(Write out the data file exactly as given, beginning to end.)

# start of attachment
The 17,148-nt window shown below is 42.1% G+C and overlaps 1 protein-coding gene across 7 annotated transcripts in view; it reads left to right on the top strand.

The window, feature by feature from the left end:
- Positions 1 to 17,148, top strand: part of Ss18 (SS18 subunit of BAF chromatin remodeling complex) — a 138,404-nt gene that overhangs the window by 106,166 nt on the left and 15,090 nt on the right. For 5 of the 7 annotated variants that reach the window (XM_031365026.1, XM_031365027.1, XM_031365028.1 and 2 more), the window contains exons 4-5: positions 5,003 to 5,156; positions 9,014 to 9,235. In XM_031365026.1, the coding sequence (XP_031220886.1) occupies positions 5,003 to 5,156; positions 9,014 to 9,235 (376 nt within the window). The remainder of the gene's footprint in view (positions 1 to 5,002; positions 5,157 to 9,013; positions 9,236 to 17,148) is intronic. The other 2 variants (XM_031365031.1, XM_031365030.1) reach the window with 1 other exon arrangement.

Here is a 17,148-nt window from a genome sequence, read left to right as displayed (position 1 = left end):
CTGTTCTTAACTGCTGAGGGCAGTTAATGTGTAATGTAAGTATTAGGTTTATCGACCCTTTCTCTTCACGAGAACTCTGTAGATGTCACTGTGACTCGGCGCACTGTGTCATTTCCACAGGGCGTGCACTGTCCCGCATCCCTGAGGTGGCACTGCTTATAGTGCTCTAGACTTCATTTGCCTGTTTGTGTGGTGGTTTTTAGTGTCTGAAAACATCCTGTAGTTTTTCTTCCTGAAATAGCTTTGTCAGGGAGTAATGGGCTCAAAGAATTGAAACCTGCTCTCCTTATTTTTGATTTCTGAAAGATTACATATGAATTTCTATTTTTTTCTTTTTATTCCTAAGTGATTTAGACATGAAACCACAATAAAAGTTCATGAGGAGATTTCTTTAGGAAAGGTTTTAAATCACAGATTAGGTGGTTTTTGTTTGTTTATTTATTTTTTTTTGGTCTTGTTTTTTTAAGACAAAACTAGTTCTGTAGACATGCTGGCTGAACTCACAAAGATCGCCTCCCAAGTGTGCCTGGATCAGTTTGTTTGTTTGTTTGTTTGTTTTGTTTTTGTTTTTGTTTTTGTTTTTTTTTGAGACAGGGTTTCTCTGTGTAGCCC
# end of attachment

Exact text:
The 17,148-nt window shown below is 42.1% G+C and overlaps 1 protein-coding gene across 7 annotated transcripts in view; it reads left to right on the top strand.

The window, feature by feature from the left end:
- Positions 1 to 17,148, top strand: part of Ss18 (SS18 subunit of BAF chromatin remodeling complex) — a 138,404-nt gene that overhangs the window by 106,166 nt on the left and 15,090 nt on the right. For 5 of the 7 annotated variants that reach the window (XM_031365026.1, XM_031365027.1, XM_031365028.1 and 2 more), the window contains exons 4-5: positions 5,003 to 5,156; positions 9,014 to 9,235. In XM_031365026.1, the coding sequence (XP_031220886.1) occupies positions 5,003 to 5,156; positions 9,014 to 9,235 (376 nt within the window). The remainder of the gene's footprint in view (positions 1 to 5,002; positions 5,157 to 9,013; positions 9,236 to 17,148) is intronic. The other 2 variants (XM_031365031.1, XM_031365030.1) reach the window with 1 other exon arrangement.

Here is a 17,148-nt window from a genome sequence, read left to right as displayed (position 1 = left end):
CTGTTCTTAACTGCTGAGGGCAGTTAATGTGTAATGTAAGTATTAGGTTTATCGACCCTTTCTCTTCACGAGAACTCTGTAGATGTCACTGTGACTCGGCGCACTGTGTCATTTCCACAGGGCGTGCACTGTCCCGCATCCCTGAGGTGGCACTGCTTATAGTGCTCTAGACTTCATTTGCCTGTTTGTGTGGTGGTTTTTAGTGTCTGAAAACATCCTGTAGTTTTTCTTCCTGAAATAGCTTTGTCAGGGAGTAATGGGCTCAAAGAATTGAAACCTGCTCTCCTTATTTTTGATTTCTGAAAGATTACATATGAATTTCTATTTTTTTCTTTTTATTCCTAAGTGATTTAGACATGAAACCACAATAAAAGTTCATGAGGAGATTTCTTTAGGAAAGGTTTTAAATCACAGATTAGGTGGTTTTTGTTTGTTTATTTATTTTTTTTTGGTCTTGTTTTTTTAAGACAAAACTAGTTCTGTAGACATGCTGGCTGAACTCACAAAGATCGCCTCCCAAGTGTGCCTGGATCAGTTTGTTTGTTTGTTTGTTTGTTTTGTTTTTGTTTTTGTTTTTGTTTTTTTTTGAGACAGGGTTTCTCTGTGTAGCCC